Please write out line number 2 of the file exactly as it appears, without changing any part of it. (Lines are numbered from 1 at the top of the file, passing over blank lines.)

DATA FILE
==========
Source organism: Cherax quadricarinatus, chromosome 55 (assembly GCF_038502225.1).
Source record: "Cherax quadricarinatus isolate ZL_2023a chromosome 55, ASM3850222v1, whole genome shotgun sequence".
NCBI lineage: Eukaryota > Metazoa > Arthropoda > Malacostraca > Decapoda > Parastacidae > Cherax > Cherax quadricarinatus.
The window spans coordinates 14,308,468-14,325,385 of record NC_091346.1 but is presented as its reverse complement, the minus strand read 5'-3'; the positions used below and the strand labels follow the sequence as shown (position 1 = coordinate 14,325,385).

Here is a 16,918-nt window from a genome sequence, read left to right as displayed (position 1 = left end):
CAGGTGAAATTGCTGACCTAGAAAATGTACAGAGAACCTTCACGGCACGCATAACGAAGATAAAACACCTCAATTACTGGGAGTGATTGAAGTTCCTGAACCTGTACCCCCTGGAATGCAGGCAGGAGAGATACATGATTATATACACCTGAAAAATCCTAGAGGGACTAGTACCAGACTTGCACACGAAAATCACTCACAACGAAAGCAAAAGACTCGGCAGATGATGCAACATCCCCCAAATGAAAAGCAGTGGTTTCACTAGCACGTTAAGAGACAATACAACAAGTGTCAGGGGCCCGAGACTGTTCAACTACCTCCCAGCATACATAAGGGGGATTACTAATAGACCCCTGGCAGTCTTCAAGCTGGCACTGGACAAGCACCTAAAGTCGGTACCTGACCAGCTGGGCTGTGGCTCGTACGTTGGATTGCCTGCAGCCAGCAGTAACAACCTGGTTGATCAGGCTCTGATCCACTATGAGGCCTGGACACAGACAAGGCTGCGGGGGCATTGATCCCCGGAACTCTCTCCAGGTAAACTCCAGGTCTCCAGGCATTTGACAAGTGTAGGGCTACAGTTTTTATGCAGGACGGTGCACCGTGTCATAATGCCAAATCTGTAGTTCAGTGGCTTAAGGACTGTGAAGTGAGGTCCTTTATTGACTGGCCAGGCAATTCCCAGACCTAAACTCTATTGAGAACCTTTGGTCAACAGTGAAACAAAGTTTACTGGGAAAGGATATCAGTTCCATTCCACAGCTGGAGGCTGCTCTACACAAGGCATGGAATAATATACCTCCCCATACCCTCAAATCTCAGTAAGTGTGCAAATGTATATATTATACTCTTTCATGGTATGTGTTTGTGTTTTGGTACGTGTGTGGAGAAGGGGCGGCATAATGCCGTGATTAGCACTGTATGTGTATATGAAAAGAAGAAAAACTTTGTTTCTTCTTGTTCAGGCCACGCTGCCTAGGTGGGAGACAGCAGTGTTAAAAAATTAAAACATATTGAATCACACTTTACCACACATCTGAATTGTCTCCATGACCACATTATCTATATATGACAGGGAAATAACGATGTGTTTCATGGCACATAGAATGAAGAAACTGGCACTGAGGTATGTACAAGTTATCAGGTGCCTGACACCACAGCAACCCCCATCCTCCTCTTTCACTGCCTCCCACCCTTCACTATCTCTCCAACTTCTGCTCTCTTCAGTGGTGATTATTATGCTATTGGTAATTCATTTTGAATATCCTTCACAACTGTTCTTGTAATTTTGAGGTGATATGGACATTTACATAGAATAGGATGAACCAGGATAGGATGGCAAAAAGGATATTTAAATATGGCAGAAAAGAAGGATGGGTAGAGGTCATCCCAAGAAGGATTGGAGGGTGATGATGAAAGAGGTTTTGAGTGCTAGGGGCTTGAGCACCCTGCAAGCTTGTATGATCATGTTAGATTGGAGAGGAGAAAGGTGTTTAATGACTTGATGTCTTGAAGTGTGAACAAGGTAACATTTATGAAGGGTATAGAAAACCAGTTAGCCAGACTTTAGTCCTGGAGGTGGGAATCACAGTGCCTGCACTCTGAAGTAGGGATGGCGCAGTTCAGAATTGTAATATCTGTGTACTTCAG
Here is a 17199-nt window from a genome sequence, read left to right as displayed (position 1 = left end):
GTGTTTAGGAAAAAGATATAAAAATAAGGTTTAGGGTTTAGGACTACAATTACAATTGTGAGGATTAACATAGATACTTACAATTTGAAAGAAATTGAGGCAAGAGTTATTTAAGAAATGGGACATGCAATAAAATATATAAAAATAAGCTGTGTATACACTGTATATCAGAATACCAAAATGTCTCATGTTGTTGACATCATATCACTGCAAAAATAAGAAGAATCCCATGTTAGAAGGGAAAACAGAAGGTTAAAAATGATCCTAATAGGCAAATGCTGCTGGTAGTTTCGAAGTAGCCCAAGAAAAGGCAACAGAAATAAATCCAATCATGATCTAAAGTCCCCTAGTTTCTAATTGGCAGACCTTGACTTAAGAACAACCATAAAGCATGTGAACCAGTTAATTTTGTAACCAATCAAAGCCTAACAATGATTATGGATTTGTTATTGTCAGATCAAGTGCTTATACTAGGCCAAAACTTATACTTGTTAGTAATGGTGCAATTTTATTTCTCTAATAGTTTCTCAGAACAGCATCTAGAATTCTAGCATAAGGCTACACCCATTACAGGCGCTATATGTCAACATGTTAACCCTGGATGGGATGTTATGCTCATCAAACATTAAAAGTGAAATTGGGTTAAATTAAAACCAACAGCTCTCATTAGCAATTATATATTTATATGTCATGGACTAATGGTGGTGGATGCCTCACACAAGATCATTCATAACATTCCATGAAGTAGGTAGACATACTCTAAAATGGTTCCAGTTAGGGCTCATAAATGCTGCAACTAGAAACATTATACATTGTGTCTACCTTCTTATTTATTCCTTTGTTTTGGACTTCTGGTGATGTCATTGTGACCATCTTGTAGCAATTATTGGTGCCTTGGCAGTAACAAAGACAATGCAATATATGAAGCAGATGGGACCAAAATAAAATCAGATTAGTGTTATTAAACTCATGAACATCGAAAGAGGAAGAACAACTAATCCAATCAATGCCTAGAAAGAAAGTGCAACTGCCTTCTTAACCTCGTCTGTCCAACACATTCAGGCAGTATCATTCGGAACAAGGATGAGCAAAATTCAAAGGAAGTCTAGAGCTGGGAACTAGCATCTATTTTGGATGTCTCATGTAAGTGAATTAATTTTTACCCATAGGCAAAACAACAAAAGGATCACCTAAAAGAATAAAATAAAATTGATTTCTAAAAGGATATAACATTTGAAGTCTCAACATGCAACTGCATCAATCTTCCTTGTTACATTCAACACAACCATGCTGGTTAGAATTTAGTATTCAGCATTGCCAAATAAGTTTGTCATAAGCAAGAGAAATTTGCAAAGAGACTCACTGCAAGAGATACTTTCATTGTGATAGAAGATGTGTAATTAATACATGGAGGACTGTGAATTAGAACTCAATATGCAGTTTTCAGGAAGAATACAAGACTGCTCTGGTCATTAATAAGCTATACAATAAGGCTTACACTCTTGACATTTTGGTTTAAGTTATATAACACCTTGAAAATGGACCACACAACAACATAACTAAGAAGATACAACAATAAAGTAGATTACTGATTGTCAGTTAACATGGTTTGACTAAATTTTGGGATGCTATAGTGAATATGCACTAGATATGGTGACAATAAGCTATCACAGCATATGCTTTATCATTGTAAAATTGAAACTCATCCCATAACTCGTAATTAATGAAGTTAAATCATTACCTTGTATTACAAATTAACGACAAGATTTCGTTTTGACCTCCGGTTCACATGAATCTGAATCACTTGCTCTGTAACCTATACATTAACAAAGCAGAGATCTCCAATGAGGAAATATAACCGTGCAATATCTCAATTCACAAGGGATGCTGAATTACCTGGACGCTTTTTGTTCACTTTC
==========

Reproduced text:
Source record: "Cherax quadricarinatus isolate ZL_2023a chromosome 55, ASM3850222v1, whole genome shotgun sequence".